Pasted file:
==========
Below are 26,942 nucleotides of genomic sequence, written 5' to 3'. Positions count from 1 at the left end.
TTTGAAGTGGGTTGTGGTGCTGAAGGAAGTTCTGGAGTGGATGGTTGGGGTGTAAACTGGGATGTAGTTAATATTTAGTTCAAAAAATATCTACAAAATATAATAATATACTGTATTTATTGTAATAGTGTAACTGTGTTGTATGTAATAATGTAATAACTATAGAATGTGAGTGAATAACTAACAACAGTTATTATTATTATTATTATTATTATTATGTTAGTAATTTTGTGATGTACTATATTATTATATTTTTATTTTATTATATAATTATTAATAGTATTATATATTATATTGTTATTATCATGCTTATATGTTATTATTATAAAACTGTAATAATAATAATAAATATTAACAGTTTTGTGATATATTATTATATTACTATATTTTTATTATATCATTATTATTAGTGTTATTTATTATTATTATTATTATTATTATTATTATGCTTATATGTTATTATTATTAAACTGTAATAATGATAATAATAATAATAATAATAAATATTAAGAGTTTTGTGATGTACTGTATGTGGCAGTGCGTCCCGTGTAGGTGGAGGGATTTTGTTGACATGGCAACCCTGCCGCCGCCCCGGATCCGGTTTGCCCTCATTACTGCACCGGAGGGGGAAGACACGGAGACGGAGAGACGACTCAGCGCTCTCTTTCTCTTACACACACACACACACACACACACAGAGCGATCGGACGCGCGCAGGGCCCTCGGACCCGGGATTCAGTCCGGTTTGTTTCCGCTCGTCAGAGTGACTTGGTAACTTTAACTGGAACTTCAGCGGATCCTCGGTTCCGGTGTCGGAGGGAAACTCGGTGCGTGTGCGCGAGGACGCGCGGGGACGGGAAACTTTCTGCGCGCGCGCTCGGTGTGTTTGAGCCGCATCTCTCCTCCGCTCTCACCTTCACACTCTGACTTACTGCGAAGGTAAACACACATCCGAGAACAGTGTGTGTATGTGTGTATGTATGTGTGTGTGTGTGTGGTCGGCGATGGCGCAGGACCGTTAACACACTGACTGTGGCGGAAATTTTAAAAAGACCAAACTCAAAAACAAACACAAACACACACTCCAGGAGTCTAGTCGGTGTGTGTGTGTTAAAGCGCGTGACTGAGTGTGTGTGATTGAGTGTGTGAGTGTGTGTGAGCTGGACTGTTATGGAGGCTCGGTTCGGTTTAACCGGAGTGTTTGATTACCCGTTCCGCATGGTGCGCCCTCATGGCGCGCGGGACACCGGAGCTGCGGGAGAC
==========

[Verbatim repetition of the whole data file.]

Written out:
Below are 26,942 nucleotides of genomic sequence, written 5' to 3'. Positions count from 1 at the left end.
TTTGAAGTGGGTTGTGGTGCTGAAGGAAGTTCTGGAGTGGATGGTTGGGGTGTAAACTGGGATGTAGTTAATATTTAGTTCAAAAAATATCTACAAAATATAATAATATACTGTATTTATTGTAATAGTGTAACTGTGTTGTATGTAATAATGTAATAACTATAGAATGTGAGTGAATAACTAACAACAGTTATTATTATTATTATTATTATTATTATGTTAGTAATTTTGTGATGTACTATATTATTATATTTTTATTTTATTATATAATTATTAATAGTATTATATATTATATTGTTATTATCATGCTTATATGTTATTATTATAAAACTGTAATAATAATAATAAATATTAACAGTTTTGTGATATATTATTATATTACTATATTTTTATTATATCATTATTATTAGTGTTATTTATTATTATTATTATTATTATTATTATTATGCTTATATGTTATTATTATTAAACTGTAATAATGATAATAATAATAATAATAATAAATATTAAGAGTTTTGTGATGTACTGTATGTGGCAGTGCGTCCCGTGTAGGTGGAGGGATTTTGTTGACATGGCAACCCTGCCGCCGCCCCGGATCCGGTTTGCCCTCATTACTGCACCGGAGGGGGAAGACACGGAGACGGAGAGACGACTCAGCGCTCTCTTTCTCTTACACACACACACACACACACACACAGAGCGATCGGACGCGCGCAGGGCCCTCGGACCCGGGATTCAGTCCGGTTTGTTTCCGCTCGTCAGAGTGACTTGGTAACTTTAACTGGAACTTCAGCGGATCCTCGGTTCCGGTGTCGGAGGGAAACTCGGTGCGTGTGCGCGAGGACGCGCGGGGACGGGAAACTTTCTGCGCGCGCGCTCGGTGTGTTTGAGCCGCATCTCTCCTCCGCTCTCACCTTCACACTCTGACTTACTGCGAAGGTAAACACACATCCGAGAACAGTGTGTGTATGTGTGTATGTATGTGTGTGTGTGTGTGGTCGGCGATGGCGCAGGACCGTTAACACACTGACTGTGGCGGAAATTTTAAAAAGACCAAACTCAAAAACAAACACAAACACACACTCCAGGAGTCTAGTCGGTGTGTGTGTGTTAAAGCGCGTGACTGAGTGTGTGTGATTGAGTGTGTGAGTGTGTGTGAGCTGGACTGTTATGGAGGCTCGGTTCGGTTTAACCGGAGTGTTTGATTACCCGTTCCGCATGGTGCGCCCTCATGGCGCGCGGGACACCGGAGCTGCGGGAGAC